Some problems with the committee include vague rules and no independence or objectivity to address the merits of an ethics complaint. The entire process is tainted by a lack of independence. Fear is also a primary demotivator. Fear of retribution (as was the likely motive for the Mascaro complaint -which ended up being dropped- since he was one of five legislators that filed the complaint against Walker) and fear that they might offend an ally, losing a deciding vote next time they try to get a bill passed. Is it any wonder that to date only 4 complaints have come forth in 22 years?

Why hasn't the process been changed?

There was recently a call for change coming from within in the form of HB 130 and it proposed that a State Ethics Commission be formed. Utah is still only one of eleven states who have not formed an ethics commission. Other states have not only formed an ethics commission but continue to have one or more ethics committees. You can look at a brief comparison of commissions and committees on the National Conference of State Legislatures website.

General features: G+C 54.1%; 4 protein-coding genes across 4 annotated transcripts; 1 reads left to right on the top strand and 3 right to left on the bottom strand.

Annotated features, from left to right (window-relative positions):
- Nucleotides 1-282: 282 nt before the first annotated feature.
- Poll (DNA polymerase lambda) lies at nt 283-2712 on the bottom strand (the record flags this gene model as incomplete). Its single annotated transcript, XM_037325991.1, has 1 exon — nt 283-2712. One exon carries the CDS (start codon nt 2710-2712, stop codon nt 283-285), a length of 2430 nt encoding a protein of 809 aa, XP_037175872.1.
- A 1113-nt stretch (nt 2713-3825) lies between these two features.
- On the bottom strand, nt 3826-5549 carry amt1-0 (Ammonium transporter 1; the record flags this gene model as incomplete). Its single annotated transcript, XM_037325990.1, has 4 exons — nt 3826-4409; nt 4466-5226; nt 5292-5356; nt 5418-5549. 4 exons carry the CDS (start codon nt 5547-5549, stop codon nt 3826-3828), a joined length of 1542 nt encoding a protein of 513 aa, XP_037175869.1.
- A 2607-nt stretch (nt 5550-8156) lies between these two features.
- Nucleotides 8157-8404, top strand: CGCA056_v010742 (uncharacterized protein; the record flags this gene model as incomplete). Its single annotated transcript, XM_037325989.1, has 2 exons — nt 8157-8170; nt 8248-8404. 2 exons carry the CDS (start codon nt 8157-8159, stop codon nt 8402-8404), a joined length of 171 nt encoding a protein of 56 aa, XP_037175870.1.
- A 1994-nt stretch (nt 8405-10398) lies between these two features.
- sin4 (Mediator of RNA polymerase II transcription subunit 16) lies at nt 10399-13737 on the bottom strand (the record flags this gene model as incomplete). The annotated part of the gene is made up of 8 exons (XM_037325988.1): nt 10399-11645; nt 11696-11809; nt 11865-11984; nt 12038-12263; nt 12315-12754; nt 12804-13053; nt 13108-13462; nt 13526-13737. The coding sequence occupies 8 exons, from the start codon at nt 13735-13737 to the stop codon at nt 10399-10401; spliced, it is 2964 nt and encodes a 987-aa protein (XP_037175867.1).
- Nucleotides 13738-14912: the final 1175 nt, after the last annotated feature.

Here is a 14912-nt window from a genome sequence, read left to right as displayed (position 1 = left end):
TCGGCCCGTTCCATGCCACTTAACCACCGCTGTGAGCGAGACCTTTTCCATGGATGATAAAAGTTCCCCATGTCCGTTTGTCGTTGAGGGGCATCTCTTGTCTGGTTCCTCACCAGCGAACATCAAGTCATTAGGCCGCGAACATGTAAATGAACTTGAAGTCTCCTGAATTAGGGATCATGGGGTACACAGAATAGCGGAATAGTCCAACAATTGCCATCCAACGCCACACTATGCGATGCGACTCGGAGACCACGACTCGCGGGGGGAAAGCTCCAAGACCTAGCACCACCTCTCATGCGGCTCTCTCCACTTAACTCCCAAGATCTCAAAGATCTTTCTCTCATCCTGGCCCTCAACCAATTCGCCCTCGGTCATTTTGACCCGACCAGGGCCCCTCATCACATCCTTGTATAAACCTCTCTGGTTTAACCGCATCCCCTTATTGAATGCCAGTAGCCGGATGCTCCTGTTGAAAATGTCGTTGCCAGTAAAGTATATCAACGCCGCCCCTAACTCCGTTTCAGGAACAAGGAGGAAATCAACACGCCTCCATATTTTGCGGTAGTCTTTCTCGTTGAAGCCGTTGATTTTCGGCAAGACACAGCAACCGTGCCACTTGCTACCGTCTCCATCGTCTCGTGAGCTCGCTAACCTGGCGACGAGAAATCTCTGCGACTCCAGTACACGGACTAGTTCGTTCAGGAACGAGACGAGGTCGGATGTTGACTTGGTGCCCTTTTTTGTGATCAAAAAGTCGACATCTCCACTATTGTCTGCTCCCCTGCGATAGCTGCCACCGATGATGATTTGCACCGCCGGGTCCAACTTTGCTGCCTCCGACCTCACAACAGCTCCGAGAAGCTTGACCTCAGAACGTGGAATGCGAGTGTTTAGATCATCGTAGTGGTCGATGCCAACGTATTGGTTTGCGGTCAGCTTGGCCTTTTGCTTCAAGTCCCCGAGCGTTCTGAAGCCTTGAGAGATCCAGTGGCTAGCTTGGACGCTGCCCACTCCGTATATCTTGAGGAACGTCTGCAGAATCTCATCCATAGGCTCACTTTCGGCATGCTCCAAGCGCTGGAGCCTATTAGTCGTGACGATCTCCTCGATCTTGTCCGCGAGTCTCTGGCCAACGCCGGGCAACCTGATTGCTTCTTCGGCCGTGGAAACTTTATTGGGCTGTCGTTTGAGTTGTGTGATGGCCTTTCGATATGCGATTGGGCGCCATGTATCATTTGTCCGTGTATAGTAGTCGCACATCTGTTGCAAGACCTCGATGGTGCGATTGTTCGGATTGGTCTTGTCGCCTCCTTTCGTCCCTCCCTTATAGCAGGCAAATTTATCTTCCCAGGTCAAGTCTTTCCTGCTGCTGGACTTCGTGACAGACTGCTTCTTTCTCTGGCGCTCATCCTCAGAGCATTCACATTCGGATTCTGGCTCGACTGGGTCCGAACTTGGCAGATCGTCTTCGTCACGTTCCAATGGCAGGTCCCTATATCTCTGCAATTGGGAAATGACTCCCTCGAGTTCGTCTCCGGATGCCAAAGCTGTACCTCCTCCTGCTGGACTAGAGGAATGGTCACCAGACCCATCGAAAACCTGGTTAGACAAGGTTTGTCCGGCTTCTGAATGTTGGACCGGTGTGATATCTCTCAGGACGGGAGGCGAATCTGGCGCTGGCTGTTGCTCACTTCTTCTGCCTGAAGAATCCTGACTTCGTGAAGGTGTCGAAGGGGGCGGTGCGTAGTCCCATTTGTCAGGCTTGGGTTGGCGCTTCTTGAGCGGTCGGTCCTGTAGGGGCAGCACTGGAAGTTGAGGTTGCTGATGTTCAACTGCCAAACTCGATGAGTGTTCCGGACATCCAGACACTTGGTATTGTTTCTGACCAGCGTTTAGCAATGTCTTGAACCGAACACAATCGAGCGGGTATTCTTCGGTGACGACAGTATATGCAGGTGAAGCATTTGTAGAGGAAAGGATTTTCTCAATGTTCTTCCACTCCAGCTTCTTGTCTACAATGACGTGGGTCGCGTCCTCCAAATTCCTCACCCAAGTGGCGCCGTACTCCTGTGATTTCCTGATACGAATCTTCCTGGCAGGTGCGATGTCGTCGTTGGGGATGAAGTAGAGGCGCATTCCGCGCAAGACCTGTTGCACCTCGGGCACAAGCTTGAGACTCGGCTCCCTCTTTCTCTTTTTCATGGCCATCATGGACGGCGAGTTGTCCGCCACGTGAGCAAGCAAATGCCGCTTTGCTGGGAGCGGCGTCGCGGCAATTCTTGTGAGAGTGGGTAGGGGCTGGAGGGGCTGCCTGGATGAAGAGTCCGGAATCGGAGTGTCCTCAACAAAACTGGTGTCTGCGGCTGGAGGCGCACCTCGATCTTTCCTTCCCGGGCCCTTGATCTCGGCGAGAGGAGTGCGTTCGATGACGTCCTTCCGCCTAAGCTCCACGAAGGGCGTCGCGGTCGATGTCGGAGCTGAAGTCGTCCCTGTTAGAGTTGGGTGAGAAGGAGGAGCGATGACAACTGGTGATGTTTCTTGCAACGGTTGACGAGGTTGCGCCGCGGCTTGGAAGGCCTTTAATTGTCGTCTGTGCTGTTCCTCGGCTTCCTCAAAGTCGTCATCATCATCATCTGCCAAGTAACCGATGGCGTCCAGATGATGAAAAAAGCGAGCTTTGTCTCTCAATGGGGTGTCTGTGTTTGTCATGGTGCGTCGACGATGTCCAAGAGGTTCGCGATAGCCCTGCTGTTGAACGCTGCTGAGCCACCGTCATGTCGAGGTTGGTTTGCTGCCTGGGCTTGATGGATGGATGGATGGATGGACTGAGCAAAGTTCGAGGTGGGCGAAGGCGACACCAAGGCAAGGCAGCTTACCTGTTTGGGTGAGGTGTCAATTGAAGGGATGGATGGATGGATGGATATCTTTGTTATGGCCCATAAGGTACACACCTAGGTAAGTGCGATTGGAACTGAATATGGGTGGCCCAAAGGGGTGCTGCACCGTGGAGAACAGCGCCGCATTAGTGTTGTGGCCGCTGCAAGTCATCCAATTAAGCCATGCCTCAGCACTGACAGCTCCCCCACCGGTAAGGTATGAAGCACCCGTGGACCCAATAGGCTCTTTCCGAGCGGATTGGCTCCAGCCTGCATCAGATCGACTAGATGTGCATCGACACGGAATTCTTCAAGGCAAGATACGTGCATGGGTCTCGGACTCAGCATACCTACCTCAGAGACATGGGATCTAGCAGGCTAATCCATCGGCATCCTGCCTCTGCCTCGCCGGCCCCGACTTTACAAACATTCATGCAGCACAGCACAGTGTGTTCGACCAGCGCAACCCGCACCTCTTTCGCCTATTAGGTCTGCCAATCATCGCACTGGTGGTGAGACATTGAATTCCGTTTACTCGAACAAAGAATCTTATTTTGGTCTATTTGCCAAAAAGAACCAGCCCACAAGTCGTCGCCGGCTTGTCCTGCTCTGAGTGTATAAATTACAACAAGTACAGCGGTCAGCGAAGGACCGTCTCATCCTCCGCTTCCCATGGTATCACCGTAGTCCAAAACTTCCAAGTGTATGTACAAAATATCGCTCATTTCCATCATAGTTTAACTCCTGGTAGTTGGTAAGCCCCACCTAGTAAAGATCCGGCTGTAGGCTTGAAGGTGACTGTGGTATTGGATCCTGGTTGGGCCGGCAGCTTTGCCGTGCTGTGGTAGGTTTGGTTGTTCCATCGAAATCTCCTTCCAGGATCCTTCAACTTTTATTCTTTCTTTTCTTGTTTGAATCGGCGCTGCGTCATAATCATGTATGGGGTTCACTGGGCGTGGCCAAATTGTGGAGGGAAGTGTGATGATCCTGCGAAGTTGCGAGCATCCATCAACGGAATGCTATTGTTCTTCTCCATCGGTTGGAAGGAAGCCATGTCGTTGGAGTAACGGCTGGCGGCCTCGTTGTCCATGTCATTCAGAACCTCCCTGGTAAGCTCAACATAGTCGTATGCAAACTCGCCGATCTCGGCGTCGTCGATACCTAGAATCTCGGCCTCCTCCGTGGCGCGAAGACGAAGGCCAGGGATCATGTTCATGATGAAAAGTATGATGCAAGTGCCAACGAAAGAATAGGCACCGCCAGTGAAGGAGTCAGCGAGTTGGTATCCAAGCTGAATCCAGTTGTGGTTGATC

Despite agreement from Republicans and Democrats that HB 130 was needed, the bill failed to make it out of the House Rules Committee. The responsibility of changing the process comes from the very group that benefits from not having it change and keeping it the way it is. If the process changes then Legislators may actually be held accountable whereas the process now holds them blameless, so why should they change it? Legislators that were in favor of HB 130 were frustrated when it wasn't even put out there for public comment and noted that it is increased public support that is needed in order for this change to occur. I don't think a single one of us public people are questioning the need for such a bill. We're all in support of change when it comes to ethics in our government and polls such as the one mentioned at the beginning of this post put emphasis on it. What more shall we do, I wonder? Maybe the representatives serving on the 2008 House Rules Committee have some answers?